Photo Tip #60: Auto - It's Not Automatically Bad

There are dozens of blog posts about "getting off the auto mode". So what's wrong with automatic? If manufacturers keep putting millions into R&D to make Auto better, there must be something to it. A key complaint is that in an Auto mode the camera "tends" to make the exposure middle gray and that somehow this is bad. The fact is that it does not "tend" to do this, its DESIGNED to do it. Most Auto modes use an evaluative/matrix metering system which IS MEANT to help you get a middle gray exposure in every photo. So first we need to explain what middle gray is and then we'll get back to why Auto ain't so bad.

In art, middle gray is the halfway point between black and white in terms of reflective quality. In photography, middle gray is dictated as 18% gray. If you buy a neutral density gray card (aka, a "gray card"), it will be 18% gray. If you put a gray card in the middle of any scene and take a meter reading from it, you will have a perfect middle ground exposure for the entire scene that you are photographing. Although a middle gray exposure is not ideal for all photos, it is ideal for the majority of photographs. All metering systems are going to return an 18% middle gray exposure, whether you are taking a reflective reading (like what your "in camera" metering system does) or an incident light reading (like what a handheld meter does)*.

For instance, if you have three objects (one black, one gray and one white) and take a reflective reading off of each and then take a photo of all three objects with each reading, you will find that the object you took the reading from will be middle gray. In the diagram below, image #1, image #2 and image #3 are of the same scene and contain the same three objects (a black cloth - left, a 18% gray photo card - middle, and a white card - right). Each photo was taken with a reading from the where the blue dot was placed. As you can see, wherever the blue dot is placed is now middle gray. So when the reading was taken from the black area the entire image is over exposed (see image #1) because the meter is attempting to make that black area middle gray. On the other hand, when the reading was taken from the white area (see image #3) the entire scene is under exposed as the meter attempts to make the white middle gray. With the reading on the gray card (image #2), the scene correct; the black is basically black and the white is basically white. To reiterate, images #1, #2 & #3 were taken with a light meter reading from the blue dot.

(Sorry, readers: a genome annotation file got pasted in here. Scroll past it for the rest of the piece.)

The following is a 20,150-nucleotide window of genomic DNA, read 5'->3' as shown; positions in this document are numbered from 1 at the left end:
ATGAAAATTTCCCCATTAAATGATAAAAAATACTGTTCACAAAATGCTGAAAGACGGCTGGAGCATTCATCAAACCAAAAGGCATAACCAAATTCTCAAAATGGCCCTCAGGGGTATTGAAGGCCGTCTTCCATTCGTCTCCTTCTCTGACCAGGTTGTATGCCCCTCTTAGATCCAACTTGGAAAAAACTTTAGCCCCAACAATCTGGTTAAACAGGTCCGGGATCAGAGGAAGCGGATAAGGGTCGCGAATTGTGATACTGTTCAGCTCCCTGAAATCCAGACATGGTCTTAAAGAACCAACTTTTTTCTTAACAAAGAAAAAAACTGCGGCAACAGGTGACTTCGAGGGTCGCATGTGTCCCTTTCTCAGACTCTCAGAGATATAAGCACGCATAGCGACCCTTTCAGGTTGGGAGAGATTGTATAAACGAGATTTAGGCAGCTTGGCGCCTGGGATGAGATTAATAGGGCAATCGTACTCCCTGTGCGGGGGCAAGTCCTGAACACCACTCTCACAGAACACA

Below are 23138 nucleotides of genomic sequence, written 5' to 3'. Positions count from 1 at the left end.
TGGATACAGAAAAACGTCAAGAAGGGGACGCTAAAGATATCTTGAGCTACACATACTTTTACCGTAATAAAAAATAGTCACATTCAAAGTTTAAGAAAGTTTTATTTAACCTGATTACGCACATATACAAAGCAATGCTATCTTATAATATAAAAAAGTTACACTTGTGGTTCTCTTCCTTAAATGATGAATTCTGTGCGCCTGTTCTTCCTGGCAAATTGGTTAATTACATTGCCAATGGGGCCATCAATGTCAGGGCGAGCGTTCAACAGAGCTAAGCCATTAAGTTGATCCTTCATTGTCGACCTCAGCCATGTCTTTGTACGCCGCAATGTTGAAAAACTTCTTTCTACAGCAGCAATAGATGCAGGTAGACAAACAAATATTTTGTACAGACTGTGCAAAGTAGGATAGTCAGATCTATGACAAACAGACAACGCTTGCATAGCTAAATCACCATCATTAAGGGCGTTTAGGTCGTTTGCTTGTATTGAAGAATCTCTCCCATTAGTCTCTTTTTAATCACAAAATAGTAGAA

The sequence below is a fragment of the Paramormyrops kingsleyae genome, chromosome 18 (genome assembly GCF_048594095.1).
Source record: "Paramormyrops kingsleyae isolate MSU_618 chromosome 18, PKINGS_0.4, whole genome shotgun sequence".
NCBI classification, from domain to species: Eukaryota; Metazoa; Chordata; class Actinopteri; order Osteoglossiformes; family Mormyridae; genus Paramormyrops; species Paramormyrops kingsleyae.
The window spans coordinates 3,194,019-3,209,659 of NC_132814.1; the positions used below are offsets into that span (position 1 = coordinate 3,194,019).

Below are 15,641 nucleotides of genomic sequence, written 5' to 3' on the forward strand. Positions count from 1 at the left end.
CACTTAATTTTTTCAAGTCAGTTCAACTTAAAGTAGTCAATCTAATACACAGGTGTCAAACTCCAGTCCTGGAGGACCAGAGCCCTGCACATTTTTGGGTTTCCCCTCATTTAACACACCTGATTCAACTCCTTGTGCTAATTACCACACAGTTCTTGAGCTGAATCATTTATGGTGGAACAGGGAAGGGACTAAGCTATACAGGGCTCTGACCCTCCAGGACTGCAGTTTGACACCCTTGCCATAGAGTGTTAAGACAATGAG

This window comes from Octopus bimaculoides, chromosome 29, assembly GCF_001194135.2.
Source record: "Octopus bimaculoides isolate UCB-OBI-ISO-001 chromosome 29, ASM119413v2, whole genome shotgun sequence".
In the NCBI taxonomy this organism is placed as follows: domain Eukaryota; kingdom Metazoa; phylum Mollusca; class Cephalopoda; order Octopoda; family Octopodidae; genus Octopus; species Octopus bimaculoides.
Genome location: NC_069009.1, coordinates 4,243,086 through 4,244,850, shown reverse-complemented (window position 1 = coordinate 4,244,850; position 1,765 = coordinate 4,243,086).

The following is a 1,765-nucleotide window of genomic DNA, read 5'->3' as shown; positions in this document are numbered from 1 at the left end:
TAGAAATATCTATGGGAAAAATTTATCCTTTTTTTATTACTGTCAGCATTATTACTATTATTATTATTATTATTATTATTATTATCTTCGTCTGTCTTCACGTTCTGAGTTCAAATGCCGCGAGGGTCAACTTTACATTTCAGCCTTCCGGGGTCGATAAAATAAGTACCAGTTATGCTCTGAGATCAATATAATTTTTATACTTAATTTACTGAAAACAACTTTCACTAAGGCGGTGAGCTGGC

On the other hand, Photos A & B were taken via the camera's evaluative metering system. The camera's metering system samples over 30 different points and returns an average reading; the camera uses a reflective metering system. As you can see, image A looks correct as the black is basically black and the white is basically white. Because the scene is almost exactly half black and half white, the middle ground exposure leaves the blacks black and the whites white. On the other hand, using this same metering system, image B is a bit over exposed (compare image B with Image #2). However, this is actually correct per the camera's algorithm, which is to return an average middle gray exposure! If you look at the scene, the dark areas are the majority of the image (black + gray area = more dark areas than the white area) therefore the camera must return an exposure that is a little bit brighter in an attempt to achieve an average middle gray exposure. Although the exposure should be a little bit darker to make the black black because it would be closer to what we see visually, the camera can not make that calculation in evaluative metering as it can only take the average. This is one of the rare instances where spot metering makes sense - you would spot meter only the gray card and use that reading (like Image #2) in order to leave the blacks black and the whites white.

But how often will you have an 18% gray card to use? On the other hand if you were spot metering for image A, how would you take that reading? Or rather, how would you determine the correct exposure? Using a spot meter you would take one reading from the white and one from the black and then take the average. But isn't that what evaluative metering did to give us a perfect exposure in image A, without asking you to do any math? In general, for most of what we photograph in everyday life you would not encounter the problem of image B. And if you did it would be difficult to argue that the exposure is wildly wrong; you have to agree that it is incredibly close.